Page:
“This might be the last time I’ve got to ‘tend’ to your needs, you know,” Lucifer whispered in a low voice. Before Erik had the time to register his meaning, Lucifer burst into a fit of, in Erik’s standard, girlish giggles.

“Anyway, it’s been some time since we last had…”

“How exactly is sixteen hours ‘some time’?”

“Blowing you off in a crammed WC stall doesn’t count, really.”

“Such vulgarity,” Erik said between laughter. “How the hell have you never spoken like that in front of the others?”

“I’m mortal now,” Lucifer rebuked. “That’s a mortal weakness. What I mean is you’re strongly advised to take this one-in-a-million chance to dominate me.”

“You’re that desperate to be dominated?”

He shrugged. “This mortal flesh has influenced me somehow. It’s not necessarily bad.”

Erik rolled over and settled on top of Lucifer. “Like this?”

Softly the Devil laughed and kissed Erik. “Yes, please.”

Erik had known they were coming before they stood in front of their door. The thundering of heartbeats. The heady scent of adrenaline-induced sweats. The whispers they passed between each other, “it’s time” and “he’s not in here”, “must be the other room”. Beside him, Lucifer stirred. Let’s see what they have up their sleeve, Lucifer’s earlier words echoed in his mind. He waited patiently.

The door was forced open and men crowded their room. Erik recognized his gracious host Aron, whose wife had served them steaming Polish dishes, and the towering twins who had stared coldly at them when they arrived at the village. Malice had come the strongest from them. It was the same now.

Silent as statues, the men tore them from their bed, turning a deaf ear to Lucifer’s queries. Down the stairs they dragged them, out of Aron’s house and into the church. The walls and steps were medieval and the odor of rotten flesh grew stronger with their descent, to the point it overwhelmed Erik’s senses for a good minute, allowing him to see nothing but the crude wooden boxes and smell nothing but the revolting stench coming from them once they reached the bottom. And then metal. Metal surrounding them. Manacles. Chains. Bolts. Knives. Hooks. What was the metal inside each box? And blood, dried and painted upon, layer after layer.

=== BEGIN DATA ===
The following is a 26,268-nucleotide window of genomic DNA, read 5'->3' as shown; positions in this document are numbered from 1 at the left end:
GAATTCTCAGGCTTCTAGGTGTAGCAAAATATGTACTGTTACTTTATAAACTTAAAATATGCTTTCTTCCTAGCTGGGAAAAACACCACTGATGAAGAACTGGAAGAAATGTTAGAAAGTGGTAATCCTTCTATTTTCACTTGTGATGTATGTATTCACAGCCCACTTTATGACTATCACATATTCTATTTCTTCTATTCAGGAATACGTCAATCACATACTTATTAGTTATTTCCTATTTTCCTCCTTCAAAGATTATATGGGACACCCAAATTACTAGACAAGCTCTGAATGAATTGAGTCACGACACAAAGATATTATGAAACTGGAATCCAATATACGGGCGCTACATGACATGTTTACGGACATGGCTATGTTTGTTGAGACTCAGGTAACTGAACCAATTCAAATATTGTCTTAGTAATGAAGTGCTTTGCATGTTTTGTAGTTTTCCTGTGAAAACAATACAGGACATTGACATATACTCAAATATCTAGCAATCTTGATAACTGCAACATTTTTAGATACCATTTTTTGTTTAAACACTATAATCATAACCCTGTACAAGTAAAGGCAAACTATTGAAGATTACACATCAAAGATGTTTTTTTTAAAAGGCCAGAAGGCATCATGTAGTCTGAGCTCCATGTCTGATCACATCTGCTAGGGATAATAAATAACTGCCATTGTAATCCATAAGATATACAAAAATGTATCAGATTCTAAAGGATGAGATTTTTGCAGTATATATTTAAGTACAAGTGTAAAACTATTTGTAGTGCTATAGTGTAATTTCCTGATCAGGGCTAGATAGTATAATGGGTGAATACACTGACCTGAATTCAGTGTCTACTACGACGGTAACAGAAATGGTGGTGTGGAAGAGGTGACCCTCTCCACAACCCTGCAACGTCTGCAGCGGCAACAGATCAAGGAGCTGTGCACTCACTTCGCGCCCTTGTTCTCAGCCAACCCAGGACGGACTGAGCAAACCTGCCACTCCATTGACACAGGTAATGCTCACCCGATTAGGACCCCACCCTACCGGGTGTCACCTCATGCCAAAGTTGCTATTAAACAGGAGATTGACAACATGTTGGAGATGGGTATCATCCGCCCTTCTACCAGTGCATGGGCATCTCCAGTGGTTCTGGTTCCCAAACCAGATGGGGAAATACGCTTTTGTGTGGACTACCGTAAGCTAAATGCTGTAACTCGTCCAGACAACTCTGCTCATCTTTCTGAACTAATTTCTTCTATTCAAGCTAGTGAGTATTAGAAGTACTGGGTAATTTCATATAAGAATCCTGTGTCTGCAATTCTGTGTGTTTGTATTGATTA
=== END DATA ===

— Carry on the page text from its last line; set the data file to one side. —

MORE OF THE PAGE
Erik saw the ghost again, crouching next to one of the many unadorned boxes. The dim candlelight was seeping through his nearly transparent skin and his sockets were bleeding crimson, his face ghastly pale. His lips were quivering while his form was flickering like a bad-signal image. He hadn’t looked half- ghostly like he was doing right now.

The sounds went deaf on Erik; in his ears was only the unsteady rhythm of a phantom heart beating against a phantom ribcage. Never had Erik so wished he possessed telepathy so that at the moment he was able to touch the ghost’s mind and witness what horror was reigning.

Besides him, Lucifer was trying to reason with their captors in no avail. He was playing so well that Erik could even hear the fear and panic in his tone. But Erik had no mind to play with him now. With a jerk of his shoulders he broke away from the steely grip on him, probably leaking a tiny speck of his preternatural powers, and reached out to the ghost. The priests in dark, ornate robes roared and the twins went after him, only to be pushed back with his fist. He saw them all as Shaw and would probably have killed them but for Lucifer’s voice sharply calling out to him, “Erik!”